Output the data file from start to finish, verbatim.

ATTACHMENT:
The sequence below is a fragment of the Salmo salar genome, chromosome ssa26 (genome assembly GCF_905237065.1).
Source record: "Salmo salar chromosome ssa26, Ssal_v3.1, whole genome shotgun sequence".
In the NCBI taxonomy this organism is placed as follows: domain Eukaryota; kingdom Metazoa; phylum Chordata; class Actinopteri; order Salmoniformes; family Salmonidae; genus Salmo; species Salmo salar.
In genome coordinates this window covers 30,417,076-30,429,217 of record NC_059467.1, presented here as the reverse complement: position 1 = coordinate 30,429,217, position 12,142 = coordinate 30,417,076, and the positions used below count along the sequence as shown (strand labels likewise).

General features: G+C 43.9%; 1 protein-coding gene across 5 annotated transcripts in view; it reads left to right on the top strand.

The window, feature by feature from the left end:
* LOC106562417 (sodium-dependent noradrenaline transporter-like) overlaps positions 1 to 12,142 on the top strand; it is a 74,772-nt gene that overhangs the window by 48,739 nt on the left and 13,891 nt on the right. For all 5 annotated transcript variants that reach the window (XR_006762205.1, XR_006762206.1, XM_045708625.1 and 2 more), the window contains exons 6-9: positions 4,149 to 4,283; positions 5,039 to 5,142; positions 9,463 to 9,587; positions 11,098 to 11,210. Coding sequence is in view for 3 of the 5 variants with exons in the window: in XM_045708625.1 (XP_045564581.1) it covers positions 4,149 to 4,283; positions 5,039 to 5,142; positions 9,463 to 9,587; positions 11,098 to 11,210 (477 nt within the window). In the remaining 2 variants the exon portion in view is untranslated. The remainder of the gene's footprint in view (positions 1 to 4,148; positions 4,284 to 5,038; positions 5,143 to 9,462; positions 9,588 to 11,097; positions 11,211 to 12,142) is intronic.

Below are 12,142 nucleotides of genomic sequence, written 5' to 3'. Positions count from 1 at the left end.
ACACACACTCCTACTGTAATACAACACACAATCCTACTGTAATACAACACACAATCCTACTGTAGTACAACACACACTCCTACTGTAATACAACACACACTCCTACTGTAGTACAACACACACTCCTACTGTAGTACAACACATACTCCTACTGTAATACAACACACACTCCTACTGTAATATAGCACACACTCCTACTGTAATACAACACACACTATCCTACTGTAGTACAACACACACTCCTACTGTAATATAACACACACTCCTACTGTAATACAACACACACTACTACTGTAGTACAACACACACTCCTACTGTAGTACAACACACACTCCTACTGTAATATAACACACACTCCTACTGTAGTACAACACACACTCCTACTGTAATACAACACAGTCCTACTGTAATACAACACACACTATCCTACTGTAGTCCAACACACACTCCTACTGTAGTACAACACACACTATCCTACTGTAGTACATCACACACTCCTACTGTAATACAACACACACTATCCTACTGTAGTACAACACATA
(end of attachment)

The sequence below is a fragment of the Salmo salar genome, chromosome ssa26 (genome assembly GCF_905237065.1).
Source record: "Salmo salar chromosome ssa26, Ssal_v3.1, whole genome shotgun sequence".
In the NCBI taxonomy this organism is placed as follows: domain Eukaryota; kingdom Metazoa; phylum Chordata; class Actinopteri; order Salmoniformes; family Salmonidae; genus Salmo; species Salmo salar.
In genome coordinates this window covers 30,417,076-30,429,217 of record NC_059467.1, presented here as the reverse complement: position 1 = coordinate 30,429,217, position 12,142 = coordinate 30,417,076, and the positions used below count along the sequence as shown (strand labels likewise).

General features: G+C 43.9%; 1 protein-coding gene across 5 annotated transcripts in view; it reads left to right on the top strand.

The window, feature by feature from the left end:
* LOC106562417 (sodium-dependent noradrenaline transporter-like) overlaps positions 1 to 12,142 on the top strand; it is a 74,772-nt gene that overhangs the window by 48,739 nt on the left and 13,891 nt on the right. For all 5 annotated transcript variants that reach the window (XR_006762205.1, XR_006762206.1, XM_045708625.1 and 2 more), the window contains exons 6-9: positions 4,149 to 4,283; positions 5,039 to 5,142; positions 9,463 to 9,587; positions 11,098 to 11,210. Coding sequence is in view for 3 of the 5 variants with exons in the window: in XM_045708625.1 (XP_045564581.1) it covers positions 4,149 to 4,283; positions 5,039 to 5,142; positions 9,463 to 9,587; positions 11,098 to 11,210 (477 nt within the window). In the remaining 2 variants the exon portion in view is untranslated. The remainder of the gene's footprint in view (positions 1 to 4,148; positions 4,284 to 5,038; positions 5,143 to 9,462; positions 9,588 to 11,097; positions 11,211 to 12,142) is intronic.

Below are 12,142 nucleotides of genomic sequence, written 5' to 3'. Positions count from 1 at the left end.
ACACACACTCCTACTGTAATACAACACACAATCCTACTGTAATACAACACACAATCCTACTGTAGTACAACACACACTCCTACTGTAATACAACACACACTCCTACTGTAGTACAACACACACTCCTACTGTAGTACAACACATACTCCTACTGTAATACAACACACACTCCTACTGTAATATAGCACACACTCCTACTGTAATACAACACACACTATCCTACTGTAGTACAACACACACTCCTACTGTAATATAACACACACTCCTACTGTAATACAACACACACTACTACTGTAGTACAACACACACTCCTACTGTAGTACAACACACACTCCTACTGTAATATAACACACACTCCTACTGTAGTACAACACACACTCCTACTGTAATACAACACAGTCCTACTGTAATACAACACACACTATCCTACTGTAGTCCAACACACACTCCTACTGTAGTACAACACACACTATCCTACTGTAGTACATCACACACTCCTACTGTAATACAACACACACTATCCTACTGTAGTACAACACATA